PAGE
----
Mindy is Chairman of disability charity Revitalise and a trustee of the British Scholarship Trust. She runs her own management consultancy practice, Root + Branch.
Originally trained as an economist, Mindy worked with all communities during the war in the former Yugoslavia, first providing emergency aid and then physical and social reconstruction initiatives. She particularly enjoys working with leaders to integrate ‘hard’ issues of strategy, structure and finance with ‘soft’ issues of engagement, leadership, and an organisation’s unwritten ‘rules of the game’.
She has worked with organisations including The World Bank, Bank of England, University of Brighton, Lloyds Banking Group and Amnesty International.
What does your organisation do?
Revitalise offers a unique service: three fully accessible holiday centres in England providing year-round respite holidays to people who need the security of 24-hour nurse-led care to be able to take a break. Guests get the opportunity to do the things any of us might choose on holiday …. go nightclubbing, take a flying lesson, a trip to the theatre or just to chill out and enjoy good food in a nice setting. Care is provided in order to enable guests living with conditions such as MS, cerebral palsy, brain injury, and dementia – to name just a few – to be able to do what they want.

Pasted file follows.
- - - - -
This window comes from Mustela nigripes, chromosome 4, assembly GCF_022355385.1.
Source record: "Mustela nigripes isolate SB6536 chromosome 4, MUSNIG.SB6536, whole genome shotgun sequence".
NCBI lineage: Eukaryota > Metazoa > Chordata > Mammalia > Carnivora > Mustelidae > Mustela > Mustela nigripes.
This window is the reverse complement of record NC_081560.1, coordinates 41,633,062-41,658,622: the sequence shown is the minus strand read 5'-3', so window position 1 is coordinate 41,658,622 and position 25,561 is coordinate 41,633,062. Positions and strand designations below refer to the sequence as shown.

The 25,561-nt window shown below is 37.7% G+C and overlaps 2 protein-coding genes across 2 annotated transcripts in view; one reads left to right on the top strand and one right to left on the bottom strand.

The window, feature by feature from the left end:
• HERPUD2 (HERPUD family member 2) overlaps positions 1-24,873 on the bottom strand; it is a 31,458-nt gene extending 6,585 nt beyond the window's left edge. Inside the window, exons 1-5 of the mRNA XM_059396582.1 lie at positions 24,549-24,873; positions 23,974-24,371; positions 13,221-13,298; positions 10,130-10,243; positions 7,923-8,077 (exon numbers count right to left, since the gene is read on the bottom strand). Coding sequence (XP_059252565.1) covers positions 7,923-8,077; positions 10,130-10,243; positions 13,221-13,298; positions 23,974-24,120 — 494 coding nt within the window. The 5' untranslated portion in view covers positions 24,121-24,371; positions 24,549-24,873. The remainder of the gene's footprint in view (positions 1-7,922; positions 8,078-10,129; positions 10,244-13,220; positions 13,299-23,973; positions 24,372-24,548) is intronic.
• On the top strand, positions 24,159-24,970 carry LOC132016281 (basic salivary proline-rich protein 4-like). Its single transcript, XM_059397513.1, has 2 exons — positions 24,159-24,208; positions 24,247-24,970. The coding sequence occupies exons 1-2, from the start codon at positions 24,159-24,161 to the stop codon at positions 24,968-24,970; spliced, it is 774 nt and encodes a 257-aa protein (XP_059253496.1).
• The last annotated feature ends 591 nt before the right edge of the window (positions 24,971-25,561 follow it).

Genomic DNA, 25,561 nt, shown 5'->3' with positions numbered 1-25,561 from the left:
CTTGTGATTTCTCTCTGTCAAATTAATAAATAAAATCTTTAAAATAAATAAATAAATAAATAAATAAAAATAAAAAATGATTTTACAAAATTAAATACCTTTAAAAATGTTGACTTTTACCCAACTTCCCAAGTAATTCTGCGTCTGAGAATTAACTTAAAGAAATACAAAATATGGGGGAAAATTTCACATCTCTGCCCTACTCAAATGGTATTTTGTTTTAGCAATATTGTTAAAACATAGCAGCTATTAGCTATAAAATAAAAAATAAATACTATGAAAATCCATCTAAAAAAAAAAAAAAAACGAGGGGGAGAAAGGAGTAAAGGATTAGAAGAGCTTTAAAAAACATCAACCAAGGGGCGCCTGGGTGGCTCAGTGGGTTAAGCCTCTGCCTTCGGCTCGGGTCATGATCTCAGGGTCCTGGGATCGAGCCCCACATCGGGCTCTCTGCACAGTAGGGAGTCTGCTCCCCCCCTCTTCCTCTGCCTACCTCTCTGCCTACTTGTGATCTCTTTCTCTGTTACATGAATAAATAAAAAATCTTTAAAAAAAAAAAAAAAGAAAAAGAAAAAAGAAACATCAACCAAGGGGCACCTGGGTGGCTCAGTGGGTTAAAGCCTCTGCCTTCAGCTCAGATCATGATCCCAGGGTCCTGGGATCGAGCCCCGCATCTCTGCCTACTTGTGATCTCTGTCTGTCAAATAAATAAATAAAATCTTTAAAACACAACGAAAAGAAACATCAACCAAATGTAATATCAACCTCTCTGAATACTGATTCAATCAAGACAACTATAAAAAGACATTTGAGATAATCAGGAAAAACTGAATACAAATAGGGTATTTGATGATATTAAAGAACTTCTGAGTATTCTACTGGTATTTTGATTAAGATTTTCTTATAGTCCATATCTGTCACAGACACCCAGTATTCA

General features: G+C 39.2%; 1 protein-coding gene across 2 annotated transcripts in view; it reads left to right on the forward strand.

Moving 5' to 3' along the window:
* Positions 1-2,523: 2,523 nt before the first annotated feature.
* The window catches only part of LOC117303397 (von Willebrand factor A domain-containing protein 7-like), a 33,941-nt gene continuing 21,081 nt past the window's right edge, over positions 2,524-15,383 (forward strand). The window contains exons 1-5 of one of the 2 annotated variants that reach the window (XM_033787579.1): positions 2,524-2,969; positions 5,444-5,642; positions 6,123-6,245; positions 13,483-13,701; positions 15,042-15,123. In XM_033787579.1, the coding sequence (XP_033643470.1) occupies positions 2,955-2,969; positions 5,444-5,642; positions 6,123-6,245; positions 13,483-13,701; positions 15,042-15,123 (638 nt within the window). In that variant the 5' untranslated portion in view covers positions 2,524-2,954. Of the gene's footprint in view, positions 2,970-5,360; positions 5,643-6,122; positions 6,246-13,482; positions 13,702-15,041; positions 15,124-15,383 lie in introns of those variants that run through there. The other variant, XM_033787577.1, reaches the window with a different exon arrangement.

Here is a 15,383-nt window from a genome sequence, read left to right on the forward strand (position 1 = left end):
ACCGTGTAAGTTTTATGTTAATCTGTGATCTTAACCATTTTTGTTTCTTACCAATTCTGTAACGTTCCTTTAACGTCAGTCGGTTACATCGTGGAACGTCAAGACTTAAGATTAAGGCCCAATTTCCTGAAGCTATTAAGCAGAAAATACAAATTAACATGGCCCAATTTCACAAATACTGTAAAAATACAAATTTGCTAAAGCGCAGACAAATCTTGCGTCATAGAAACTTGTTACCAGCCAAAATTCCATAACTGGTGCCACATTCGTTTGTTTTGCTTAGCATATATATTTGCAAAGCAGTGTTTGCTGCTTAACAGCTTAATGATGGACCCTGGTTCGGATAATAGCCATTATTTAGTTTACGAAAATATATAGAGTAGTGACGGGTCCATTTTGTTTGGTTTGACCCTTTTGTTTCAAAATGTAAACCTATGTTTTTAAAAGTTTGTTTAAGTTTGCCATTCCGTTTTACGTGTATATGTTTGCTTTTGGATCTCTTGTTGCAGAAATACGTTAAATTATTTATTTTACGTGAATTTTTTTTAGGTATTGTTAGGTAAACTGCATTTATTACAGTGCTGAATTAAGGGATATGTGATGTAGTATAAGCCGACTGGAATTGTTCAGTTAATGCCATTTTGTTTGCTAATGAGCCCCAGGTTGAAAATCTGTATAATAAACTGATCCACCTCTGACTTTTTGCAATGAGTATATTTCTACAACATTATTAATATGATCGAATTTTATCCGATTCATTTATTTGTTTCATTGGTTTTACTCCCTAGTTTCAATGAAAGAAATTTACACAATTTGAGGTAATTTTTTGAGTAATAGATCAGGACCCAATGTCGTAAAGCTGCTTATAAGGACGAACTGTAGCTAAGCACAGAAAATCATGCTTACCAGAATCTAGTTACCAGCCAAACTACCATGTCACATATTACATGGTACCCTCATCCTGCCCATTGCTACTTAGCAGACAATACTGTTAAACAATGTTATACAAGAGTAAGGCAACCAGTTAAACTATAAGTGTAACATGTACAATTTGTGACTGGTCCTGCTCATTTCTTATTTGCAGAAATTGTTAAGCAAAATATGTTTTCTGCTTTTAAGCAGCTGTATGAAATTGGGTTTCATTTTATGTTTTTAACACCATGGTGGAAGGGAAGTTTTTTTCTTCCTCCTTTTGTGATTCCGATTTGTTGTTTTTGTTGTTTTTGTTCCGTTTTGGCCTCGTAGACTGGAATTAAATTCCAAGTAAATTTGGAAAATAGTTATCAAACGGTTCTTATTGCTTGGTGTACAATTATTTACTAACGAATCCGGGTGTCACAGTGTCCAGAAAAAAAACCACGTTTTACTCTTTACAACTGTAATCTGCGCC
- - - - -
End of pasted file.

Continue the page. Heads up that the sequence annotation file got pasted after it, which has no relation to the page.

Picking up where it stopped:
Revitalise provides around 5000 breaks every year. The social and relationship aspects of the breaks are what guests tell us they value most – the opportunity to share the stories and gifts that lie within every person. We are hugely fortunate to benefit from a small army of volunteers. Revitalise operates the largest residential volunteer programme in the UK – and 85% of our nearly 2000 volunteers are under the age of 26.
When and why did you become a Chair?
I became Chairman 5 ½ years ago when the charity was facing a number of very significant challenges. I felt that together with colleagues we could provide a sustainable future for a service that thousands of people rely upon, and that we had a number of tricky, interlocking things to get right in order to achieve it. That combination – something that matters and something that is a challenge – is pretty irresistible!
What do you most enjoy about chairing?
Staying focused on the prize and helping to set the stage for others to find the roles that allow them to make their fullest contribution, hopefully with a few laughs along the way.
Do you have a key tip or lesson to share with your fellow Chairs?
Make it possible for people to tell you things – about themselves, the charity, and you. Be passionately interested in every wrinkle and fold of your charity and its work – and be disciplined about what and when you choose to intervene.
Why did you join AoC?
The quality of chairing can be a decisive factor in the impact charities can make with the resources entrusted to them – and it is a distinct role with specific responsibilities. As a Chair, I need a body that helps develop my thinking and that of the wider sector about how to do this role well.